A Cellular Atlas: This Algorithm Can Predict How To Grow Virtually Any Cell Type

Credit: Sanofi Pasteur

Researchers at the University of Bristol have created 'Mogrify' - an algorithm that can predict how to reprogram virtually any type of cell

One way of creating new cells is with stem cells. The most famous of these are embryonic and induced pluripotent stem cells, the latter made from your own cells. While these cells have immense potential, the process of creating them is complicated and not without error. Coaxing these cells into a new type once you've made them is also easier said than done. 

Improving on stem cells

Reprogramming rearranges epigenetic marks and initiates a new genetic program

Because of this, researchers have turned to direct reprogramming as a potentially superior technique for quick conversions. Reprogramming essentially means signalling a cell to morph straight into another cell type, without bothering with the stem cell step. A liver cell could be instructed to become a skin cell for example. Chemical signals act as instructions that limit and provide an identity to cells, and under normal circumstances these don't change. However, if you know the exact chemical code required, you could theoretically instruct a cell to become almost any other. 

"Mogrify acts like a 'world atlas' for the cell and allows us to map out new territories in cell conversions in humans. One of the first clinical applications that we hope to achieve with this innovative approach would be to reprogramme 'defective' cells from patients into 'functioning' healthy cells, without the intermediate induced pluripotent stem cells step"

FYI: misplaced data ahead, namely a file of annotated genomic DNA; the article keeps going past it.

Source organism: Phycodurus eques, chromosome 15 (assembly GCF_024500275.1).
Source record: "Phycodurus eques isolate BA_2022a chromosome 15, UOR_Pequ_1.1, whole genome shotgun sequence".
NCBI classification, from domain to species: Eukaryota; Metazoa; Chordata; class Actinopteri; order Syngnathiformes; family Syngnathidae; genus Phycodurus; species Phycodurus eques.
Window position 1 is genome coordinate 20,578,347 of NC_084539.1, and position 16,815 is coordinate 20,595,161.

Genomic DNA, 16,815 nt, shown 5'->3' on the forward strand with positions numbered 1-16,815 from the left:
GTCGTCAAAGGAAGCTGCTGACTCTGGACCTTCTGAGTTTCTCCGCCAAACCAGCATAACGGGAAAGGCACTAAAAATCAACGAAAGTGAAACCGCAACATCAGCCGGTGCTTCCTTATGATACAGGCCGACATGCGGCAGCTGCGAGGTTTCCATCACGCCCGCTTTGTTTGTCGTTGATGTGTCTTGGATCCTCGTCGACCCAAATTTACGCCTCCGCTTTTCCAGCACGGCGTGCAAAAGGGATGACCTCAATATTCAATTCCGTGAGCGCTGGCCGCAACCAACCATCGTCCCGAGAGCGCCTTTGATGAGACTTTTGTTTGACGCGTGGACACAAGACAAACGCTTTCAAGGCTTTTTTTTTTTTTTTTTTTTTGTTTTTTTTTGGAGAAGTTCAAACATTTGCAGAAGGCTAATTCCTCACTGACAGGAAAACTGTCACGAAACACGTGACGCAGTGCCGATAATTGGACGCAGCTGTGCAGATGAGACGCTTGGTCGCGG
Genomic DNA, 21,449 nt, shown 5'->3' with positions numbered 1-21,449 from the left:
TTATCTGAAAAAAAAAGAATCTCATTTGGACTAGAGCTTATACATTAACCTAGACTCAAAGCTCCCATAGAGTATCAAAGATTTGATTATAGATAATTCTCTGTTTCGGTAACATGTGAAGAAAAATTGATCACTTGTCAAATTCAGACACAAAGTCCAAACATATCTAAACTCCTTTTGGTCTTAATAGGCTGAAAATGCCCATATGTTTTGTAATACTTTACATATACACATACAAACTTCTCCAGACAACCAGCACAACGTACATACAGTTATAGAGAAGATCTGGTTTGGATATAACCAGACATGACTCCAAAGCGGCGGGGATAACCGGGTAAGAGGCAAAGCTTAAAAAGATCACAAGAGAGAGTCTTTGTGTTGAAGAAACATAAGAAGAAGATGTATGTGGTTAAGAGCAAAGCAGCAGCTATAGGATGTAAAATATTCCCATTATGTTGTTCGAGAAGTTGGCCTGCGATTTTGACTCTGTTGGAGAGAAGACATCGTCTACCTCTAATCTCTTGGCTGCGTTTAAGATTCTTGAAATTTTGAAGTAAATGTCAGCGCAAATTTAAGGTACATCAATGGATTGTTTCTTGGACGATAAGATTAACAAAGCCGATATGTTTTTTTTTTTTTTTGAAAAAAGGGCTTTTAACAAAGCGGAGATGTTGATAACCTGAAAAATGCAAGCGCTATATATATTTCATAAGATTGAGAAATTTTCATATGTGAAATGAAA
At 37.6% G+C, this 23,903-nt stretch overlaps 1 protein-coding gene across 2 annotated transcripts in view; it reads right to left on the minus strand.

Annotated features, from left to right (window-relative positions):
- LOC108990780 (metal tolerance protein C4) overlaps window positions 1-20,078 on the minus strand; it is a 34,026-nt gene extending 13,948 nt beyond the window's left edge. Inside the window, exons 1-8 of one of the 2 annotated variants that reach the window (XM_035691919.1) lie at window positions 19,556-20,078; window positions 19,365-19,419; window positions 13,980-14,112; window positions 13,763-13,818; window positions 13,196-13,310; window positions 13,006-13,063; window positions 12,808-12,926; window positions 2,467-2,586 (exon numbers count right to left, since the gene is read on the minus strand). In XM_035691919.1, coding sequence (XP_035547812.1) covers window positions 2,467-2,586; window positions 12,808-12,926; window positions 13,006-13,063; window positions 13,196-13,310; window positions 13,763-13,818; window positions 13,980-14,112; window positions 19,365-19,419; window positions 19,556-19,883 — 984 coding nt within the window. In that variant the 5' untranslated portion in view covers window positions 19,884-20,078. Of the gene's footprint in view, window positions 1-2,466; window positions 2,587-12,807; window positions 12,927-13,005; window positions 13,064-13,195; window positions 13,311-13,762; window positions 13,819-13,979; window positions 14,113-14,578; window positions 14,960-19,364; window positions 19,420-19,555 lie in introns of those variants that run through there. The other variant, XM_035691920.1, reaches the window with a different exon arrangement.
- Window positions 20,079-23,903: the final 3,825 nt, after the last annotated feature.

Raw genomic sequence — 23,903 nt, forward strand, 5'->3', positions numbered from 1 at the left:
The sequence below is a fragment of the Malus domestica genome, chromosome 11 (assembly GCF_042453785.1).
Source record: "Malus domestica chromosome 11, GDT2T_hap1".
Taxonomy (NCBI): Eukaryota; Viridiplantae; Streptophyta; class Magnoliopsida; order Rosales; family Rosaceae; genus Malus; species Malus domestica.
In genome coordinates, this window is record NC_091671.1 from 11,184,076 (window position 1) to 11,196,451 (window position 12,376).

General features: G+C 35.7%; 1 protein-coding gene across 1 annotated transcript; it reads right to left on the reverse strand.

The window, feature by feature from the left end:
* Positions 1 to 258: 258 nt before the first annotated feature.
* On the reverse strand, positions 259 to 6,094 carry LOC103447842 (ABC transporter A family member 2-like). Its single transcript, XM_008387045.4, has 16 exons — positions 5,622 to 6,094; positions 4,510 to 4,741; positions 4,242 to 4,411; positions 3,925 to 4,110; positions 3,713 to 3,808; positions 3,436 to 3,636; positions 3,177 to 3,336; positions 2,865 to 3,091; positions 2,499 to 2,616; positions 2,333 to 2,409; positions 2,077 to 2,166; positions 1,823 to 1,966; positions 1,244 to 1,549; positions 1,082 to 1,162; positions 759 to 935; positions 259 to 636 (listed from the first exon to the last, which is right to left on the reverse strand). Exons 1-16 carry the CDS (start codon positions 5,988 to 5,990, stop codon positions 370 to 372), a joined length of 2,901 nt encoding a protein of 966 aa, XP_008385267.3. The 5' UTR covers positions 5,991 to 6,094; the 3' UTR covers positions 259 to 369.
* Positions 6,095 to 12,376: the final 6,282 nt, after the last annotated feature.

This new algorithm termed 'Mogrify' was created after 5 years of development, and uses a database of over 300 different human cell types to predict which factors are required to make each type. It uses big data to accomplish in a very short amount of time, what would take years in the lab. 

Credit: Wellcome Images

“Mogrify predicts how to create any human cell type from any other cell type directly. With Professor Jose Polo at Monash University in Australia, we tested it on two new human cell conversions, and succeeded the first time for both. The speed with which this was achieved suggests Mogrify will enable the creation of a great number of human cell types in the lab” 

Although the system needs further work, initial tests have been very encouraging. In the first two trials carried out, the unique system was able to correct predict which factors were needed. This is a great example of how big data and computer science is helping to revolutionise and speed up bioscience breakthroughs; hopefully quickening advancement in organ growth and regenerative medicine. 

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